An accidental death?

The Jerusalem Post, reporting today on a Haifa court's verdict supporting the Israeli government's position on the 2003 death of U.S. activist Rachel Corrie:

A Haifa District Court invoked the "combatant activities" exception, and said on Tuesday that the US activist who was killed in disputed circumstances involving an IDF bulldozer on March 16, 2003, while protesting an IDF home demolition in Rafah, could have avoided the dangerous situation. The court nonetheless called her death a "regrettable accident."

In the verdict, Judge Oded Gershon invoked the principle of the combatant activities exception, noting that IDF forces had been attacked in the same area Corrie was killed just hours earlier. The combatant activities exception essentially says that a country's armed forces cannot be held liable for civil damages for physical or economic harm to civilians in an area defined as a war zone. . . . The court held that the driver had not and could not have seen Corrie because the bulldozer has an obstructed view.

U.S. Ambassador to Israel Dan Shapiro in 2011, in his Senate confirmation hearing:

For seven years, we have pressed the government of Israel at the highest levels to conduct a thorough, transparent and credible investigation of the circumstances of [Corrie's] death. The government of Israel has responded that it considers this case closed and does not plan on reinvestigating the incident.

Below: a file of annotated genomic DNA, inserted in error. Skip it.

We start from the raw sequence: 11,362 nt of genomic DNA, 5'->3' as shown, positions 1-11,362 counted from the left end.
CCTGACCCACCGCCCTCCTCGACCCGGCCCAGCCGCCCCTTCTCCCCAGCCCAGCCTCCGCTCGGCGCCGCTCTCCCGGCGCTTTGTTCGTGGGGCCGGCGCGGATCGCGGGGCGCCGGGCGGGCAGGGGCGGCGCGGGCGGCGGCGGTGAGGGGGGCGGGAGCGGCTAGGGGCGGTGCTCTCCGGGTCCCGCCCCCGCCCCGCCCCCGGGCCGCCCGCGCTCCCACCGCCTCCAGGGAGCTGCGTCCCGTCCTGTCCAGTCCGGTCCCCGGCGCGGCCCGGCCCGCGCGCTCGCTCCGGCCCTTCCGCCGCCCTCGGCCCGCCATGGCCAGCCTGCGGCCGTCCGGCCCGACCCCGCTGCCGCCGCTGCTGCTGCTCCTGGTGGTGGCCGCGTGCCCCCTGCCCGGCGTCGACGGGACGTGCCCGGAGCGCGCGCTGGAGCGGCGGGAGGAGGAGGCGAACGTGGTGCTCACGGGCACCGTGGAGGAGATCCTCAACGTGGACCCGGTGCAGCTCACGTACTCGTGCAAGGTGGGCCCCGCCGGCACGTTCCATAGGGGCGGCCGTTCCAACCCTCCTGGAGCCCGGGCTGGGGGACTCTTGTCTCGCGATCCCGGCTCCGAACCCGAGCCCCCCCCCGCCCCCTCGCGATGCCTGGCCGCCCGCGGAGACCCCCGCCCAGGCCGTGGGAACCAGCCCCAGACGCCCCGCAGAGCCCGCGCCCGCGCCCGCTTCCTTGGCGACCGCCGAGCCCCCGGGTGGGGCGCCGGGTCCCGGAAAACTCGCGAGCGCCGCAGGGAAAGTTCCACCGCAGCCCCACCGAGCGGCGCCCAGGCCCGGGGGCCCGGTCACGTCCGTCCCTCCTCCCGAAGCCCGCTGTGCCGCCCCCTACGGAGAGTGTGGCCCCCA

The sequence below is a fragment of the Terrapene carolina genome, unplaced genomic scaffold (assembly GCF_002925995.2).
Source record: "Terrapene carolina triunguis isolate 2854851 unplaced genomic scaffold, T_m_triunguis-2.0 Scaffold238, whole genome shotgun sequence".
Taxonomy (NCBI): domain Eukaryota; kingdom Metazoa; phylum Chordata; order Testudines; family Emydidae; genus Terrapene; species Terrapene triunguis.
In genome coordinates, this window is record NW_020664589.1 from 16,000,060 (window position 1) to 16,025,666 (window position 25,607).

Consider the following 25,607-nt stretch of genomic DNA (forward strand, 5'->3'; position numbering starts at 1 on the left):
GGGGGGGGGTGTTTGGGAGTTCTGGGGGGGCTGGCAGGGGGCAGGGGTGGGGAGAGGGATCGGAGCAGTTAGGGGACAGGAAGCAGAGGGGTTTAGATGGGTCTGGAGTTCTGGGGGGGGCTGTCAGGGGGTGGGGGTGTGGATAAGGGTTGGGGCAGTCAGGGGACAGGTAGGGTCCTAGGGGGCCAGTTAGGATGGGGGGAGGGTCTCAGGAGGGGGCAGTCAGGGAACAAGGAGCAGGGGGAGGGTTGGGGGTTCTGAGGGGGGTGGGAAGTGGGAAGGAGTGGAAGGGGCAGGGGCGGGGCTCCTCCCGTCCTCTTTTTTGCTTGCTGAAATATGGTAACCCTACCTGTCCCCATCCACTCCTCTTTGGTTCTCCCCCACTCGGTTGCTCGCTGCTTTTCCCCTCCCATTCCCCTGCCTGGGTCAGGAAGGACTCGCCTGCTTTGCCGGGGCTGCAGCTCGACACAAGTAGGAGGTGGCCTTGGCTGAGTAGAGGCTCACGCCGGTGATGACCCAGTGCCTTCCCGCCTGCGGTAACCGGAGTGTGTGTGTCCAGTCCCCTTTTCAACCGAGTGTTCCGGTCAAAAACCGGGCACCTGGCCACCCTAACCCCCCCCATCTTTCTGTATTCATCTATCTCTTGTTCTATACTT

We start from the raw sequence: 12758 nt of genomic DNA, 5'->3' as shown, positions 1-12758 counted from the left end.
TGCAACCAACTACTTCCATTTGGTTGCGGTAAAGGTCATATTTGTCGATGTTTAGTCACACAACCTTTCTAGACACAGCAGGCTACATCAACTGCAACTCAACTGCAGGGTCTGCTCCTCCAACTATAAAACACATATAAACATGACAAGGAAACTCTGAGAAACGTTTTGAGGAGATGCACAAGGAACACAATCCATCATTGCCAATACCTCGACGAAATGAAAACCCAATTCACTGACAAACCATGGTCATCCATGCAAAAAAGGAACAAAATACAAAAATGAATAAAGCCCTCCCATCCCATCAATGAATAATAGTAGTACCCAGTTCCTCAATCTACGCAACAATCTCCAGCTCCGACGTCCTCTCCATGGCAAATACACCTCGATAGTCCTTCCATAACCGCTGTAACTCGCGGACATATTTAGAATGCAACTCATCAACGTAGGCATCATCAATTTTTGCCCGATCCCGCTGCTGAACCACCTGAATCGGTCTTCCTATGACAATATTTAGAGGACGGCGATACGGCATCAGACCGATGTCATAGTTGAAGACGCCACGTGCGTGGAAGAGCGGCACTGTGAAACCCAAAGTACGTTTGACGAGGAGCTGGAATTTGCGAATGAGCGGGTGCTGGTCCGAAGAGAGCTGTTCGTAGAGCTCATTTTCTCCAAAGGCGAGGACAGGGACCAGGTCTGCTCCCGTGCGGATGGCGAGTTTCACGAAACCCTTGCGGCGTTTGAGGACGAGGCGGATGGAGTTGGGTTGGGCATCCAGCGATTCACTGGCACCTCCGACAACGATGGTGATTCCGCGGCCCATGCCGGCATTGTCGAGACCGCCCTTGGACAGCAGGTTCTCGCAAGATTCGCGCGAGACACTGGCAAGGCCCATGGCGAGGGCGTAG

Shapiro reiterating this position shortly before the verdict, as indirectly quoted by Haaretz:

Israel's investigation into the death of American activist Rachel Corrie was not satisfactory, and wasn't as thorough, credible or transparent as it should have been.

Other activists and eyewitnesses back in 2003:

“She was standing on top of a pile of earth,” fellow activist and eyewitness Richard Purssell, from Brighton, said at the time. “The driver cannot have failed to see her. As the blade pushed the pile, the earth rose up. Rachel slid down the pile. It looks as if her foot got caught. The driver didn’t slow down; he just ran over her. Then he reversed the bulldozer back over her again.”

Tom Dale, an 18-year-old from Lichfield in Staffordshire, said: “The bulldozer went towards her very slowly, she was fully in clear view, straight in front of them. Unfortunately she couldn’t keep her grip there and she started to slip down. You could see she was in serious trouble, there was panic in her face as she was turning around. All the activists there were screaming, running towards the bulldozer, trying to get them to stop. But they just kept on going.”

More from Rose Berger.

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